4. I saw a review of the research on the effectiveness of Chiropractic and they concluded, as I recall, they were not any more successful than standard physical therapy except at treating lower back pain where they were marginally better. I’ve never been to one and don’t plan to. All the hype is based the anecdotal reports of friends of friends it seems to me.

              5. I liked my guy and I had a bad experience in physio. Where I went, the guy wanted to make as much money as possible so he’d treat way too many people at once and not wipe down the table after (I got lots of colds because of that). He also gave you acupuncture & that other thing with the electricity and needles without putting a swab of alcohol over the area to be punctured first. He would also say things like “this isn’t a spa” if people complained about any pain from the treatment.

              6. Wow…that is the exact opposite of my own experience with physical therapists. Then again, the majority of the clients were employed by major league sports teams, including some very big people with even bigger names….


              7. Right Diana. Physical therapists can be nasty. Mine treated my back and blew out my knee which had been fine. I left in much worse shape than I went in. That was over a year ago and I can still feel it. Never again. I’ll just get a good book or YouTube video and treat myself.

  5. I hope you have a fast recovery. I recommend:

    Hot tub
    Doing your bent-knee crunches (I find these often help even after the muscles spasm — they stretch out those offending muscles)

  6. Stretches to ease back pain:

    Back exercises to strengthen back muscles:

    Pelvic tilts:

    If your temperature is elevated or the back pain is persistent and doesn’t clear up very soon, see a doctor, in case it’s kidney issues which can cause lower back pain. You also don’t want to aggravate your back if something is really amiss there. Drink lots of water anyway in the mean time.

        1. Certainly not for something this common and relatively straightforward.

          I think a lot of medicine is like this. Scary as all get-out when it happens to you out of the blue, miserable even after you know what’s going on…but, in the big scheme of things, not all that big a deal.

          …at least, not that big a deal if you have access to modern medicine. If you don’t know to stretch, a sore back can last not a day or two but go on for weeks or even months…and if you have to go out and hunt during that time or else you’ll starve?

          Things that today aren’t that big of a deal are likely a big part of the reason why our ancestors lived lives that were so often nasty, brutish, and short.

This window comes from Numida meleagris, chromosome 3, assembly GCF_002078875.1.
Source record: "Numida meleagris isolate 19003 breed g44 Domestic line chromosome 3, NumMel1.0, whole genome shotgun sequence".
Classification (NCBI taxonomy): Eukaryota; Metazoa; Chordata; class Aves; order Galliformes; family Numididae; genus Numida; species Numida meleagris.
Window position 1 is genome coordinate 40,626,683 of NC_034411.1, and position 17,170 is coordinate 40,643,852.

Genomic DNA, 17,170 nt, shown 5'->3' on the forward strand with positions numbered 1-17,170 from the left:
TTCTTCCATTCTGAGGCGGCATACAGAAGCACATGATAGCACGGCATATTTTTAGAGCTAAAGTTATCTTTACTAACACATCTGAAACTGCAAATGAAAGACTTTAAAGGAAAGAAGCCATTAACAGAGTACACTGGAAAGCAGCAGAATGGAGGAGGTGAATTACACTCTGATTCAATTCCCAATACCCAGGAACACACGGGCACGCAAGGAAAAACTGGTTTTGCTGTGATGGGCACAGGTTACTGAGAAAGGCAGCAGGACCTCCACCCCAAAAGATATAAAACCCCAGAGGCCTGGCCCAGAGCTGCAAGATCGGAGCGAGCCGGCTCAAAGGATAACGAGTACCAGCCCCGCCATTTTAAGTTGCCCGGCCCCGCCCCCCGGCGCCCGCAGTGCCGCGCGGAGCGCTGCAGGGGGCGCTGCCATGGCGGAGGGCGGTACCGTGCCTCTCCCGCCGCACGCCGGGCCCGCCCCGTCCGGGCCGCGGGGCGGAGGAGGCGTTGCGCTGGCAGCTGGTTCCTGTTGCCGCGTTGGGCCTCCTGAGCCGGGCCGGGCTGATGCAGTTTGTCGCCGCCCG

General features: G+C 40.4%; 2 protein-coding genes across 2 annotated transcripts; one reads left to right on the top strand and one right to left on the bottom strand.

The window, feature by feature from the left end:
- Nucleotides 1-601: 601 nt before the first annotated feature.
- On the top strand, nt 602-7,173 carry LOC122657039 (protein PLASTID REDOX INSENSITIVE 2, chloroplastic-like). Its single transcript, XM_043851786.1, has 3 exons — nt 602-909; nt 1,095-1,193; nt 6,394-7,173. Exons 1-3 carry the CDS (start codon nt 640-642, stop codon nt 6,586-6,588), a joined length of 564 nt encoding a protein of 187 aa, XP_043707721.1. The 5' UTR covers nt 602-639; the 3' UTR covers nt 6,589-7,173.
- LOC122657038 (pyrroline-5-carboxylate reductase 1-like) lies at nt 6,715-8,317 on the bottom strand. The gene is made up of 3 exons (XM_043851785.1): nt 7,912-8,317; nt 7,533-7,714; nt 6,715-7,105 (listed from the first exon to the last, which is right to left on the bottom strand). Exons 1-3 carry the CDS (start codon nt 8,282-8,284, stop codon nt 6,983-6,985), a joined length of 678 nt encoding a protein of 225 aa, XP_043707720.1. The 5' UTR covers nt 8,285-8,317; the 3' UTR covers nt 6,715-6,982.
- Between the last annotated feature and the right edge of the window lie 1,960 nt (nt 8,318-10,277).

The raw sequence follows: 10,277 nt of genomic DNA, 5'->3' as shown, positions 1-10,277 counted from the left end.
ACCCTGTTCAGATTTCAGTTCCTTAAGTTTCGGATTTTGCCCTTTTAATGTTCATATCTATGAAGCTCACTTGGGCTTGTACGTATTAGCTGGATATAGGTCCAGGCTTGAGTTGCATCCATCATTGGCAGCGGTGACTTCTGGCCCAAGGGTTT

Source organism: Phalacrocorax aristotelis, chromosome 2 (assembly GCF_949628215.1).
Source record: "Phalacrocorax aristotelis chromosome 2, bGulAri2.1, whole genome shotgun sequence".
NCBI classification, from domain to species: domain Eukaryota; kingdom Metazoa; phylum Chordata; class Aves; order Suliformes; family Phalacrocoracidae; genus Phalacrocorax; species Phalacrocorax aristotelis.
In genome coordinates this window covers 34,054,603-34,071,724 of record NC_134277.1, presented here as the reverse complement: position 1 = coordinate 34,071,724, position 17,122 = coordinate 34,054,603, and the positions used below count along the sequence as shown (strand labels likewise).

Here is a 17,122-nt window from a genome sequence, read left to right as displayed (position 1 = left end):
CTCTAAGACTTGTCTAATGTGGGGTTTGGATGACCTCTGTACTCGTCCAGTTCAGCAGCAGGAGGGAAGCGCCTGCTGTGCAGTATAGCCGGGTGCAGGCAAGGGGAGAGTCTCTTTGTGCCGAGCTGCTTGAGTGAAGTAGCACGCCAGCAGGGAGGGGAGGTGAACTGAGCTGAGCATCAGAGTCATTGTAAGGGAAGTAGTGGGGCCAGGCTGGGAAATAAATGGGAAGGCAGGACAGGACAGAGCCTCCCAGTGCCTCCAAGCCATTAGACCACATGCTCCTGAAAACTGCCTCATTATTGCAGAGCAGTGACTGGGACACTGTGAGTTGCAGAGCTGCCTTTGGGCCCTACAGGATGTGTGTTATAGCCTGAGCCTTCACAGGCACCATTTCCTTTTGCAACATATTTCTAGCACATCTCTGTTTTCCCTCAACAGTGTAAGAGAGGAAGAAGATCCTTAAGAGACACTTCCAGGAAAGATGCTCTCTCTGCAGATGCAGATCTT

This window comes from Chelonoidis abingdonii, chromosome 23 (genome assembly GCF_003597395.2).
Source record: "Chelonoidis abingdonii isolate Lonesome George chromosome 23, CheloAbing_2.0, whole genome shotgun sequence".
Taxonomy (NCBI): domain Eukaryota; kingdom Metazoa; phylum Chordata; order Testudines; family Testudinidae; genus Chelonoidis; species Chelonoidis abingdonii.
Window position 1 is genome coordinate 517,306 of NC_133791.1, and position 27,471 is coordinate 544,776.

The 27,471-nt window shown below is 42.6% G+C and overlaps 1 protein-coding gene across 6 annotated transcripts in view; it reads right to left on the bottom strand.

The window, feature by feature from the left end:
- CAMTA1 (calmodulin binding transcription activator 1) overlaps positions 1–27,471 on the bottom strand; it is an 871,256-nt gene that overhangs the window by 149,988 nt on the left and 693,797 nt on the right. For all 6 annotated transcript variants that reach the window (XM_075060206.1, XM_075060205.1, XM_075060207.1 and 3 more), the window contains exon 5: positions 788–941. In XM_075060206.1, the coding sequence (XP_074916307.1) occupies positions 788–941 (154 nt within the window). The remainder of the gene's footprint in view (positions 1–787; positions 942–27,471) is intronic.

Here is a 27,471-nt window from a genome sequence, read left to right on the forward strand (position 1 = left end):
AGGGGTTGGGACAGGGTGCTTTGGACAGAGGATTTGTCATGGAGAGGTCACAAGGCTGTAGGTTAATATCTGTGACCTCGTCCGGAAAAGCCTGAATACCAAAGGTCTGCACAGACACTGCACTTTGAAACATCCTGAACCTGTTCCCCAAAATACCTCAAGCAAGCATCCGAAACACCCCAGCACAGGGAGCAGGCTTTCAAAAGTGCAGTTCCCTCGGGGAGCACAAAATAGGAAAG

2. Hi, Diana. I remember you mentioning your neck pain. I recently heard on CBC radio that people who are on the computer a lot or check their cellphones a lot tend to have neck and shoulder pain. A lot has to do with poor posture, and it’s very bad when we have our cell or computer screen positioned in such a way that we have to hunch forward and look down at it. It’s a weird new habit to form, but it’s best to hold your cell up (and reposition your comp screen) so that you don’t have to bend your head down and forwards to read your messages. Bad for the spine and you can get all kinds of pinched nerves.

          Asked my new family doc (studied at Mac) for a possible name of a doc in Hamilton but no luck. She said the best route is through the healthcareconnect service. It shouldn’t take more than a couple of months, maybe less, given your chronic issues.

          1. Yeah my pain is less due to less driving and sitting. I do have a spur on my neck high up and that causes chronic muscle spasm so I always have some pain and stiffness on one side.

    1. …and, I’m reminded of another crucial component to stretching, one that’s often not emphasized enough in instructions: relaxation.

      It’s one thing to successfully twist your tortured body into whatever pose you’re going for.

      The real challenge, and the one that pays the most dividends, is to relax as many muscles as possible once you’re properly pretzled.

      It might superficially seem like relaxing should be easy and…well..relaxing. But, man, is it not! Your every instinct is to fight to keep your body from moving in that direction that’s causing the pain the pain the pain, and relaxing is the last thing on your mind and something that’s instinctively only going to make it worse…and it might, to a limited extent…but it’s also the pathway out….


      1. Excellent point Ben.

        When I cycle my back, I focus closely on the sensation of the blood flowing into the muscles, which is pretty easy to discern. If that isn’t happening, then they are still tensed and need to be relaxed.

        And it can be VERY hard to relax those muscles — they are in spasm. The stretch (for me) is an aid in getting those muscles to relax.

        And once they are relaxed, they need rest.

        1. Yeah…there can be a slow-spreading not-quite-tingling sensation of warmth. Damned hard to get, at least for me…but it’s not just a relief, it is relief.


  7. Yikes, get better soon, PCC! Glad you elicited all the helpful hints above–I’m sure I’m not the only one who can also benefit from them.

    And that’s a beautiful portrait of the Princess!

  8. About everybody’s back pain: as a sometime swimming teacher, I have to point out the benefits of swimming. I think it fixes everything, but this may possibly be a slight overstatement. It certainly allows gentle movement (I am thinking of a leisurely front crawl) without the necessity to support your body weight. It improves muscle tone and accomplishes the stretching exercises that people have been talking about, and all the time you are as light as a feather without undue pressure being put on your sore places.

    1. I couldn’t agree more about the benefits of swimming. I try to get to the pool once or twice a week. It feels great.
      But, I wouldn’t swim right after an injury. You could make it worse. First, I think, it’s important to allow time to heal with very mild mat exercise.